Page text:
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The U.S. Equal Employment Opportunity Commission on Monday issued final rules that allow employers to offer limited incentives for employees and spouses who provide their personal health information as part of a voluntary workplace wellness program.
The rules, which are mainly consistent with the EEOC's proposals last year, clarify how Title I of the Americans with Disabilities Act and Title II of the Genetic Information Nondiscrimination Act of 2008 apply to wellness programs that ask employees and spouses for health information. They go into effect on Jan. 1, 2017.
The final ADA rule allows voluntary wellness programs that include medical examinations or ask questions about employees' health to offer incentives of up to 30% of the total cost of self-only coverage. The final GINA rule says the maximum incentive that can be provided to an employee's spouse also is limited to 30% of employee self-only coverage.
However, the ADA prohibits an employer from denying access to a particular health plan because an employee does not answer disability-related questions or undergo medical examinations, the EEOC said in a statement.
The rules also prohibit the use of incentives to gain the health information of employees' children, or the genetic information of an employee, an employee's spouse and an employee's children.
“The commission worked to harmonize (the Health Insurance Portability and Accountability Act's) goal of allowing incentives to encourage participation in wellness programs with ADA and GINA provisions that require that participation in certain types of wellness programs is voluntary,” EEOC Chair Jenny R. Yang said in the statement. “These rules make clear that the ADA and GINA provide important safeguards to employees to protect against discrimination.”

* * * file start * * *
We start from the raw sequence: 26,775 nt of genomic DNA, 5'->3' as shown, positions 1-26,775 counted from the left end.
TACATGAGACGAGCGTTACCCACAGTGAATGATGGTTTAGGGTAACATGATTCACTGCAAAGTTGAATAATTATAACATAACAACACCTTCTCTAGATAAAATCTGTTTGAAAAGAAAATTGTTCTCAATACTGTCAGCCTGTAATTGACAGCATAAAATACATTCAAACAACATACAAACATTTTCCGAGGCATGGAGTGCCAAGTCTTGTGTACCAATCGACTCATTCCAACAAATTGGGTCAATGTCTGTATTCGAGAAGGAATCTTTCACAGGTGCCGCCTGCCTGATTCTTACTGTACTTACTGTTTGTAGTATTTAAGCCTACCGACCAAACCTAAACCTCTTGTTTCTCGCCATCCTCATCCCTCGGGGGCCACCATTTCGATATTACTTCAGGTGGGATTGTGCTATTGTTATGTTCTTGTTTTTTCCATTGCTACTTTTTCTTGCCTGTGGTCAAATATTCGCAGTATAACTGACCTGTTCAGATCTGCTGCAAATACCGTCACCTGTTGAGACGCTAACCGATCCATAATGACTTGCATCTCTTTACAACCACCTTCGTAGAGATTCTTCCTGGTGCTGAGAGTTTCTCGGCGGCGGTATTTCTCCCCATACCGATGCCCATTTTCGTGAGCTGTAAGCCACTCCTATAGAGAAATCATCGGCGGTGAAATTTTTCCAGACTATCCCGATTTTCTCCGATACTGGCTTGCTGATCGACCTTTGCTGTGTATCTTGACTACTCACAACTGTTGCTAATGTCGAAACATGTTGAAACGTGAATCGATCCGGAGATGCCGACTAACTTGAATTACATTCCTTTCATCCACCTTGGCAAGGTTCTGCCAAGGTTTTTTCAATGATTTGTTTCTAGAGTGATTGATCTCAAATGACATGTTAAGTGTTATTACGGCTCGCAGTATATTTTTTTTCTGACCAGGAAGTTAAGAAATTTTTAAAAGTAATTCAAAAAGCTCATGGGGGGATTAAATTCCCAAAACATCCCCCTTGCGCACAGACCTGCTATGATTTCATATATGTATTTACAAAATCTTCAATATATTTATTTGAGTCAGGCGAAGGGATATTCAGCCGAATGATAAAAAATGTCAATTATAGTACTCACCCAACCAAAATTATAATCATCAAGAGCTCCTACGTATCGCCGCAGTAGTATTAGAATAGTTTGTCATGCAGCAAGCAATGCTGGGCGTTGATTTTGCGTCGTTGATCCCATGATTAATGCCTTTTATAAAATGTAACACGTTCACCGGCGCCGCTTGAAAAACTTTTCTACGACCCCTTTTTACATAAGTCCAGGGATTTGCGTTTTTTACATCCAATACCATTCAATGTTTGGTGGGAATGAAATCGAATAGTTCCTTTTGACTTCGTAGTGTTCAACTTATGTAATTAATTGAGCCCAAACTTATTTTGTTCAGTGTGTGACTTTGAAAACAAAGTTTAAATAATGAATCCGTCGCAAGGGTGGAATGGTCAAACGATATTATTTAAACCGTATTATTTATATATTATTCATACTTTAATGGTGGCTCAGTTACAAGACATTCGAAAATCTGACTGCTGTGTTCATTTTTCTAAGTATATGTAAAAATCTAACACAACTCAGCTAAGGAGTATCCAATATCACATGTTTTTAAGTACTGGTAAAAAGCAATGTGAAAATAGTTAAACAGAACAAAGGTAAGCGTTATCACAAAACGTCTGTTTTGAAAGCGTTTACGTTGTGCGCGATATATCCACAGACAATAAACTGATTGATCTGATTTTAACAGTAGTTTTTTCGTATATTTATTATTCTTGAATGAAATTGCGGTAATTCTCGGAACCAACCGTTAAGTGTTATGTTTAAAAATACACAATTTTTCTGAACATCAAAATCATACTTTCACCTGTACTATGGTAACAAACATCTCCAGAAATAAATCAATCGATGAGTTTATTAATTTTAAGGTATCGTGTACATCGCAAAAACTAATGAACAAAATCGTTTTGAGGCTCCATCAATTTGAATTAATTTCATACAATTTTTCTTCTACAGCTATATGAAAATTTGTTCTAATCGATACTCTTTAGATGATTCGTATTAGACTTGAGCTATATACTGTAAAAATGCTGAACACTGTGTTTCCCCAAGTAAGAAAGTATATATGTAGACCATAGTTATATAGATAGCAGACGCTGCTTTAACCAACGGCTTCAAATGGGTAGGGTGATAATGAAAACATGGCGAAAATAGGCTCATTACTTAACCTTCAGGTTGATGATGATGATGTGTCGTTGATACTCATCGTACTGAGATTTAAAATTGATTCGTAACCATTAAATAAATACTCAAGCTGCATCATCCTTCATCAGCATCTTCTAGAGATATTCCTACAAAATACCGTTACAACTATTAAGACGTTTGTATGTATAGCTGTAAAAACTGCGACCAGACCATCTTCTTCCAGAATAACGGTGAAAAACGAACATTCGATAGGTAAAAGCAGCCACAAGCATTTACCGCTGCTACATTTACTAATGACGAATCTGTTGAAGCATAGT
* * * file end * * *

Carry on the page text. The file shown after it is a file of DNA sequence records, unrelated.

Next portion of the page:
Reacting to the final rules, Steve Wojcik, vice president of public policy at the National Business Group on Health in Washington, said they are “largely consistent with what the EEOC proposed last year. We had hoped for a little more flexibility with respect to the calculation of the spousal incentive.”
The final rules do not refer to family coverage. Instead, they limit spousal incentives to 30% of employee-only coverage, Mr. Wojcik said. Family coverage is more expensive than employee-only coverage, so employers who had tied incentives to family coverage previously “might have to scale it back,” he said.
Mr. Wojcik also said it had been hoped that the use of “gated” benefit plans, which allow employees to enroll in the richest plan if they comply with a biometric screening or health risk assessment, would have been allowed, but the final rules rejected that approach.
“As long as the default plan is acceptable … why not say that if you are willing to do a biometric screening or health assessment, you can have a more generous plan option?” he said.
The final rules do provide “a clear roadmap to employers on how to structure incentives” for voluntary workplace wellness programs, Mr. Wojcik said.
In an employer victory, a federal District Court in Wisconsin has ruled against the Equal Employment Opportunity Commission, and held that a plastic manufacturer's policy of requiring employees to participate in its wellness program to be eligible for coverage in its group health insurance plan does not violate the Americans with Disabilities Act.